It is normal for people to depend on their spouses financially, especially if the higher-earning spouse is in a demanding career like medicine. One spouse stays home to raise the children or doesn’t pursue an intense career so that they can support the other spouse in their career aspirations. The entire household benefits from that sacrifice.
Typically, the spouse who works the better-paying job will likely be the one that provides certain financial support for the family, including retirement benefits through their employer. If you don’t have retirement savings in your own name, do you need to remain married so that you can retire as planned?
You can share retirement savings
While the retirement account may be only in one spouse’s name, the courts will usually treat it as marital or shared property. Only in rare situations, typically involving some kind of written agreement between spouses, will the courts treat the entire balance of someone’s retirement savings as separate property that they will not divide.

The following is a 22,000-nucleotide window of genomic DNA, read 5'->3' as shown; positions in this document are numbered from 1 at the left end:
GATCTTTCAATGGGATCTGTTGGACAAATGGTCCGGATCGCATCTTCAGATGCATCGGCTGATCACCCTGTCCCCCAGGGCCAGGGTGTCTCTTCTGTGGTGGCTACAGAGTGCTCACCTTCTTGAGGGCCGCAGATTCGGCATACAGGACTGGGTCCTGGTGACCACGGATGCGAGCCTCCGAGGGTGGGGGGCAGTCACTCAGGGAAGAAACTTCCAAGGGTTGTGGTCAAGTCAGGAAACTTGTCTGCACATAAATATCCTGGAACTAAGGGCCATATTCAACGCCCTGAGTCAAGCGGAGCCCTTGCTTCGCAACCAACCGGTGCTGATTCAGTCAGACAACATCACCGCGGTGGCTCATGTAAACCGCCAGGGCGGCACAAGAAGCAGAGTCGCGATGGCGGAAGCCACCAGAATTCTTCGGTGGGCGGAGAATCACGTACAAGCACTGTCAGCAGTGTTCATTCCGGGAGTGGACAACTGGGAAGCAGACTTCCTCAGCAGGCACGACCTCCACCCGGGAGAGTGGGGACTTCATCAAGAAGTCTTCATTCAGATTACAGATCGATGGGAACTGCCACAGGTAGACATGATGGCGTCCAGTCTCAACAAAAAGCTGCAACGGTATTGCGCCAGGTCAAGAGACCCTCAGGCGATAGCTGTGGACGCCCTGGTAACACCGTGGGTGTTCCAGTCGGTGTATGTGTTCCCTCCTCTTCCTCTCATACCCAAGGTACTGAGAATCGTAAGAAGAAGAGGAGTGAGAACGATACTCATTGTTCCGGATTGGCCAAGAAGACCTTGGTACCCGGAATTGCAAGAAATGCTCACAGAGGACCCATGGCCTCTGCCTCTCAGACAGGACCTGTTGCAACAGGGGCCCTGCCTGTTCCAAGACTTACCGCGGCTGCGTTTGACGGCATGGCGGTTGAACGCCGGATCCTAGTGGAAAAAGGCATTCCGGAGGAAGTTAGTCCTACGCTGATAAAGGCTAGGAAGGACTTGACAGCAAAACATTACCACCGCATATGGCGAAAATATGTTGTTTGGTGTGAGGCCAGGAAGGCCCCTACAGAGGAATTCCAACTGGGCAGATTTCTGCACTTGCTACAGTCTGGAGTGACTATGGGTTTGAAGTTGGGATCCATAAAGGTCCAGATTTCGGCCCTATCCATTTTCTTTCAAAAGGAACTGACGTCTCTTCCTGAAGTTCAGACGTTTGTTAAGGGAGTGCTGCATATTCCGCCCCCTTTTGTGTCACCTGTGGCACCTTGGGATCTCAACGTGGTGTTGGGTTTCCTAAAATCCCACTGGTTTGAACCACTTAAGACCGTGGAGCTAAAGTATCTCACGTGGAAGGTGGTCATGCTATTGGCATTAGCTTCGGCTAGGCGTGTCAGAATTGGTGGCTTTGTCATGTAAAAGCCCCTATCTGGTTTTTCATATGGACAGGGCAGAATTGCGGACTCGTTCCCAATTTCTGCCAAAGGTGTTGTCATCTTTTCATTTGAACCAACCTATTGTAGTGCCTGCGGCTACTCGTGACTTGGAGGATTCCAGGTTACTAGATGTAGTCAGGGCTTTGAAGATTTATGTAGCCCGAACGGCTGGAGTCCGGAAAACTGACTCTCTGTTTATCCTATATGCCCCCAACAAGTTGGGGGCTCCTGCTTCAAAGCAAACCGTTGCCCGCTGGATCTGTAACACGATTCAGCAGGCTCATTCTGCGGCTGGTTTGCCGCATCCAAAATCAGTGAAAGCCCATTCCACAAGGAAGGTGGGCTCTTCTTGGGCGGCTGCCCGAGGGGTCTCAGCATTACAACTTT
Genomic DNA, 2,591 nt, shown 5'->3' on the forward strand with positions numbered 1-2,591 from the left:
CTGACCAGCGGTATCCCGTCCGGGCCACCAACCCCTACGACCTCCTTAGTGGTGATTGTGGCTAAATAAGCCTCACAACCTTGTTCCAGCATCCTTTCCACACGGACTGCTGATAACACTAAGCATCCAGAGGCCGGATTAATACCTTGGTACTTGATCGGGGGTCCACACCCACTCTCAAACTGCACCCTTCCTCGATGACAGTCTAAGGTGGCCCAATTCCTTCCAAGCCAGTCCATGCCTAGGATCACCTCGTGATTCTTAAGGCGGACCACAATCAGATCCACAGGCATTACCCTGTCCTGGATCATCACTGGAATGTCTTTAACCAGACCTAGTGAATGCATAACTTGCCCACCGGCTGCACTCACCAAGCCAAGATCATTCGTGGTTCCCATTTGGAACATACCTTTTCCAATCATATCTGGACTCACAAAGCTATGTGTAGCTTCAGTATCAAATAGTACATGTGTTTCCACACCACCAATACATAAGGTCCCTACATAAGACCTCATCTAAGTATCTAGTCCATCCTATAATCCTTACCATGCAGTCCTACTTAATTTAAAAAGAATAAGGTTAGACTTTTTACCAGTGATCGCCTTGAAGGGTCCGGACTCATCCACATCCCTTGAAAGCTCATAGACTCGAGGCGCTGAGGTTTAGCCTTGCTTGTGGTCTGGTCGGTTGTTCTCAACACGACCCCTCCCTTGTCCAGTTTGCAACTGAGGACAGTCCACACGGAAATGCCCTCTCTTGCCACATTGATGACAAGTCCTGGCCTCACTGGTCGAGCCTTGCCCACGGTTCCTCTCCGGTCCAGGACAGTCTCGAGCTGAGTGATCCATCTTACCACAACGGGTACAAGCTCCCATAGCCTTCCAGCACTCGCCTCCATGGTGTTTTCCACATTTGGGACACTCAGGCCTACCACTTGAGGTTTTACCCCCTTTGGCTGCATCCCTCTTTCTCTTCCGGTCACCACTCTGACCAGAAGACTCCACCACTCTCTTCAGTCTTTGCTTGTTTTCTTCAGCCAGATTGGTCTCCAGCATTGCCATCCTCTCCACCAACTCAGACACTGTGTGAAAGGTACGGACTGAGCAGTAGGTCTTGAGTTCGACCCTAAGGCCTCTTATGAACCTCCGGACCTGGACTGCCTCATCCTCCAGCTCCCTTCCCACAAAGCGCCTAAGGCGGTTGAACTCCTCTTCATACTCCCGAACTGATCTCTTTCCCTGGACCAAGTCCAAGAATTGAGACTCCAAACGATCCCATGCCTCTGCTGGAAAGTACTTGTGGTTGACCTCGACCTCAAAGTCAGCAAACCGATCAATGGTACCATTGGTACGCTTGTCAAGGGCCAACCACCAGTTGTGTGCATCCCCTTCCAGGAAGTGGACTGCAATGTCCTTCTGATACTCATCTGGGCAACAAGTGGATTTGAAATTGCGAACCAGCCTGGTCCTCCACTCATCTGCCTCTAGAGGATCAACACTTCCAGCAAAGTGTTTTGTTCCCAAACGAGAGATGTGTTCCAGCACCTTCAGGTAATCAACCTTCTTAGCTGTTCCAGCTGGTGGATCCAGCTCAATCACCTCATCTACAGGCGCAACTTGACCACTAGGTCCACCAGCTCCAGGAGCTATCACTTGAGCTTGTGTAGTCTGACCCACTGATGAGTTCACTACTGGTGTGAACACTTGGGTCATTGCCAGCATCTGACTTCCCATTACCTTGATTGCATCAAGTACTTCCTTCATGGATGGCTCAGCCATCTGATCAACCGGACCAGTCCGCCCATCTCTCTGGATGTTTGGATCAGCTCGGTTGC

Even if you have never made a direct contribution to the retirement account, a family law judge could order the division of those savings or at least grant you other property from the marriage that has similar value to your fair share of the retirement savings.
You may qualify for Social Security retirement benefits
If you have not worked in years or only ever worked low-paying, part-time jobs, you may not qualify for Social Security retirement benefits on your own, or the benefits you qualify for could be incredibly low. Thankfully, the Social Security Administration (SSA) does have special rules for divorced couples.
You can potentially claim Social Security retirement benefits based on what your spouse earned during their career. You can either make a claim against their benefits because you don’t qualify at all on your own or make a claim for benefits that you accrued in your own name and supplemental benefits based on what your spouse earned.
No one should have to remain trapped in a miserable marriage because they otherwise could never retire. Learning more about the resources available to you can help you prepare to file for divorce when you do not have your own retirement savings.